applying a voltage between the conductive material and an opposing electrode disposed opposite the conductive material while rubbing the surface of the conductive material with a polishing pad in the presence of an electrolytic liquid;
wherein the electrolytic liquid comprises an aqueous solution containing (a) at least one organic acid or its salt, (b) at least one strong acid having a sulfonic acid group, (c) a corrosion inhibitor and (d) a water-soluble polymeric compound; and
wherein the polishing is carried out by a process comprising the steps of;
a first step of polishing the conductive material (i) lying over the interconnect portions at a lower polishing rate than that of the other conductive material (ii) lying outside the interconnect portions so that the conductive material (i) becomes raised with respect to the conductive material (ii), and a second step of polishing the conductive material (ii) until the barrier film becomes exposed while polishing the raised conductive material (i).
22. The electrolytic polishing method according to claim 21, wherein the pH of the electrolytic liquid is adjusted to 3-4.5.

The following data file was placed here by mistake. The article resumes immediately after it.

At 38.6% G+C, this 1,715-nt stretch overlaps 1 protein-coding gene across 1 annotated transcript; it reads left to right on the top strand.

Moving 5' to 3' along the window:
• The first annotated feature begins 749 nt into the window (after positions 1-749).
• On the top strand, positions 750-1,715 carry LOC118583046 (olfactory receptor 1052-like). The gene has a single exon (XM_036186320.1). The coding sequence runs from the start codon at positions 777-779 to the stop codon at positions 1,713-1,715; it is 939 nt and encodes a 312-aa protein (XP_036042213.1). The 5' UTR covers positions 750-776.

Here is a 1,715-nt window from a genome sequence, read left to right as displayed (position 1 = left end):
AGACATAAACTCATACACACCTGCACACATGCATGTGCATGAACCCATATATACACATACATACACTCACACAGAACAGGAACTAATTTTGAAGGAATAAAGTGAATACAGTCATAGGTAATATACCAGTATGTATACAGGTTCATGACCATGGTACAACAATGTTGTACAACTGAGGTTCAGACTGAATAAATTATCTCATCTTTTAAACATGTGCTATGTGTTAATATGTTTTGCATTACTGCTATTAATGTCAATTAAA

23. The electrolytic polishing method according to claim 21, wherein the electrolytic liquid further comprises abrasive particles and a surfactant.
24. The electrolytic polishing method according to claim 21, wherein the corrosion inhibitor is benzotriazole or a derivative thereof.
25. The electrolytic polishing method according to claim 24, wherein the derivative is 5-methyl-1H-benzotriazole.
26. The electrolytic polishing method according to claim 21, wherein the corrosion inhibitor is 3-amino-5-methyl-4H-1,2,4-triazole.
27. The electrolytic polishing method according to claim 21, wherein the corrosion inhibitor is bismuthiol or a derivative thereof.
28. The electrolytic polishing method according to claim 21, wherein the corrosion inhibitor is salicylaldehyde or a derivative thereof.
29. The electrolytic polishing method according to claim 21, wherein a film thickness of the remaining conductive material is detected by a change in eddy current.
Description
BACKGROUND OF THE INVENTION